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High School Sports

High School Sports

‘Killer B’s’ fit in at FSHS

Free State softball welcoming to newbies Bermel, Byers

Free State softball players Emily Bermel, left, and Emily Byers and the rest of the Firebirds will open the state tournament Thursday against Derby.

Free State softball players Emily Bermel, left, and Emily Byers and the rest of the Firebirds will open the state tournament Thursday against Derby.

May 22, 2013

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Free State softball players Emily Bermel, left, and Emily Byers and the rest of the Firebirds will open the state tournament Thursday against Derby.

Free State softball players Emily Bermel, left, and Emily Byers and the rest of the Firebirds will open the state tournament Thursday against Derby.

As newcomers to Free State High’s softball program this season, sophomore Emily Bermel and freshman Emily Byers didn’t quite know what to expect from the strangers they would be calling their teammates.

Bermel’s family moved to Lawrence before the start of the school year, and Byers was embarking on her first high school softball experience. It wasn’t as if either player feared the returning Firebirds upperclassmen or had heard bad things about them. There was just nothing guaranteeing the new players they would fit in with the veterans.

It’s funny for the newbies to think about now, because Free State (19-3) has one of the most laid-back, friendly dugouts around, and Bermel and Byers have assimilated perfectly, helping the Firebirds reach the Class 6A state softball tournament for the first time since 2007.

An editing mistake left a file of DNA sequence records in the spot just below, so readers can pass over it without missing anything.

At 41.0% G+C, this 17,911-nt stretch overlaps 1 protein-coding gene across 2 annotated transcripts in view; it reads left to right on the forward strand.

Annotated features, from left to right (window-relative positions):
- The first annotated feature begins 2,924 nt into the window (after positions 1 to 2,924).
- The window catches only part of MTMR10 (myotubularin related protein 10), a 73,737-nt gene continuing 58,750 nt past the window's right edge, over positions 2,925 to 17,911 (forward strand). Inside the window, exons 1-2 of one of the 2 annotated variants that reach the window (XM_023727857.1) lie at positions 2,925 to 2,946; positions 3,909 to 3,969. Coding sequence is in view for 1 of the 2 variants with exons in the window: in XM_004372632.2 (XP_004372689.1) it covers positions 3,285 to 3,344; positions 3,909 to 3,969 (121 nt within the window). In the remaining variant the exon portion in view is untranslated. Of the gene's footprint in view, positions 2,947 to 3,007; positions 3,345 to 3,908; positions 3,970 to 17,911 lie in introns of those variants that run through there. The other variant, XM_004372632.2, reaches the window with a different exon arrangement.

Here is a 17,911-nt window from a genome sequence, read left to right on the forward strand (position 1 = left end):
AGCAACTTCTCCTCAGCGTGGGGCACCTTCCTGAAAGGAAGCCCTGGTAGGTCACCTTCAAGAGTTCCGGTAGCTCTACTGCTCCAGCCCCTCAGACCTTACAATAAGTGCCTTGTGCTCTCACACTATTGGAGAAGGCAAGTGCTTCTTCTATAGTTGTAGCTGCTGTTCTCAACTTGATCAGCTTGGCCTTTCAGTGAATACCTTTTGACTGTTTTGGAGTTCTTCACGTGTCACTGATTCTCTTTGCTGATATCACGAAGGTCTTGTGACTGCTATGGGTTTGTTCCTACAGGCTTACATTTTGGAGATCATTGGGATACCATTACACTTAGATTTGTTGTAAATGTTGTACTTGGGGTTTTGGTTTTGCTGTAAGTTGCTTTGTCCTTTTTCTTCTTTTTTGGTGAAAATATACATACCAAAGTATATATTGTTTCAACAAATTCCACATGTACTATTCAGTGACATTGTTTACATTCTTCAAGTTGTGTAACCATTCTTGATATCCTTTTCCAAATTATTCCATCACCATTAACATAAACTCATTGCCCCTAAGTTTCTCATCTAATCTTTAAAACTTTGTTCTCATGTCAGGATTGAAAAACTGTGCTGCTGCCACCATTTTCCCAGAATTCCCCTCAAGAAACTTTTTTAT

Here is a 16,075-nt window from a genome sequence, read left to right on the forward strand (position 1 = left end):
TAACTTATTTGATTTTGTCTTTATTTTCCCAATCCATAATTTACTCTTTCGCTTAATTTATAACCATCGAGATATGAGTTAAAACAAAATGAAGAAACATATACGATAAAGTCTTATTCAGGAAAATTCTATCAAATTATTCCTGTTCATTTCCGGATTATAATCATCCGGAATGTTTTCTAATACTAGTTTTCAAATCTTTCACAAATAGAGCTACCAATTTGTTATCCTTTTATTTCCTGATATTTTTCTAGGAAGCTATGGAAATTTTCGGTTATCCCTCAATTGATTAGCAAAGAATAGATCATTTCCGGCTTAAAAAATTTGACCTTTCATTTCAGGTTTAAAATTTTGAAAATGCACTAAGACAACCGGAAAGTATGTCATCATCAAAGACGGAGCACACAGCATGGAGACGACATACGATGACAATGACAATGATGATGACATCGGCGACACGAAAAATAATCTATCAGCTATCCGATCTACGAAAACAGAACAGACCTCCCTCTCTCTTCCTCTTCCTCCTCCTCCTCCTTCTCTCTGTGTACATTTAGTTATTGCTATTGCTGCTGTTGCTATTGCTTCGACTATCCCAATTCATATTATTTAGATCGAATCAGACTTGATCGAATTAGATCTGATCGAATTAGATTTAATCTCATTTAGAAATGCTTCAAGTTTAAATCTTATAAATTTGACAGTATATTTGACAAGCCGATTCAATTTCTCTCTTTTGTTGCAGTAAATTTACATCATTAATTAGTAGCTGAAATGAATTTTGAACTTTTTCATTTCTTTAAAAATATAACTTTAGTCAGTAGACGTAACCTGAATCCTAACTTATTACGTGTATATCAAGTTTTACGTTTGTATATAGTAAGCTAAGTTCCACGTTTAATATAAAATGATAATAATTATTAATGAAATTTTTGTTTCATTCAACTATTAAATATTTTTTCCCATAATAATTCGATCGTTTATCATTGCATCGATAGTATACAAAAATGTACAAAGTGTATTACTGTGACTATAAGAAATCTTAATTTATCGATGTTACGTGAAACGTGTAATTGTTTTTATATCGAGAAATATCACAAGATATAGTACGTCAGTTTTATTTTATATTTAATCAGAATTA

“They were all so open,” center fielder Bermel said, “especially with people they’ve never met before.”

Added third baseman Byers: “When I first came on, I thought the seniors were gonna run everything and boss people around. But when I came in, they proved that if you’re young and you show what you can do, they’ll let you do that. They’ll accept you and respect you and what you can do.”

With Bermel batting No. 2 and Byers hitting third, the two have proven their offensive worth game after game. Bermel has a .532 batting average, 41 hits, 18 RBIs, has scored 32 runs and is 13-for-13 in stolen-base attempts. Byers bats .476, with 30 hits, 21 runs and a team-best 32 RBIs.

They’ve thrilled FSHS coach Lee Ice with their production and wowed the Sunflower League’s other coaches, who voted Bermel the the Newcomer of the Year and strongly considered Byers.

“One gets on, and one drives them in,” Ice said. “They’re the killer B’s.”

Byers said the two can feed off each other’s production.

“I know when Emily gets on that there’s something good going in our lineup right now,” Byers said. “It just makes me feel better that I can move her around and do my job and drive her in and help her out.”

Both have been crucial to Free State’s success defensively, too. Bermel has speed and range in center, and Byers is unflappable at third.

“She catches not only a lot of quick (grounders and line drives),” Bermel said of Byers, “but hard ones, too. She’s never flinched or complained. She’s always ready for it.”

Bermel and Byers are just two parts of a fairly young starting lineup, which includes sophomore second baseman Lily Ross and sophomore right fielder Kylie Cobb. Plus, sophomore Paige Corcoran filled in for senior catcher Courtney Parker, who was injured early in the season. Parker said she and fellow starters senior shortstop A’Liyah Rogers, junior first baseman Whitney Rothwell, junior pitcher Meredith Morris and junior left fielder Remington Samuels wanted the young players to feel accepted.

“We’ve always tried to include them in everything we’ve done, on and off the field, and just tried to build that chemistry,” Parker said. “It’s worked. Everybody’s friends.”

Ice said this group of Firebirds has clicked more than the other three FSHS teams he has coached. When the Firebirds face Derby (13-5) in the first round of the state tournament at 5 p.m. Thursday at Blue Valley West, in Overland Park, all of the young players — not just Bermel and Byers — will feel a certain sense of accomplishment.

“It’s almost the younger girls’ jobs,” Bermel said, “to make sure the older girls make it to state in their last year, no matter what. We kind of put it on ourselves and hold each other liable for what we do on and off the field to make sure we got them there.”

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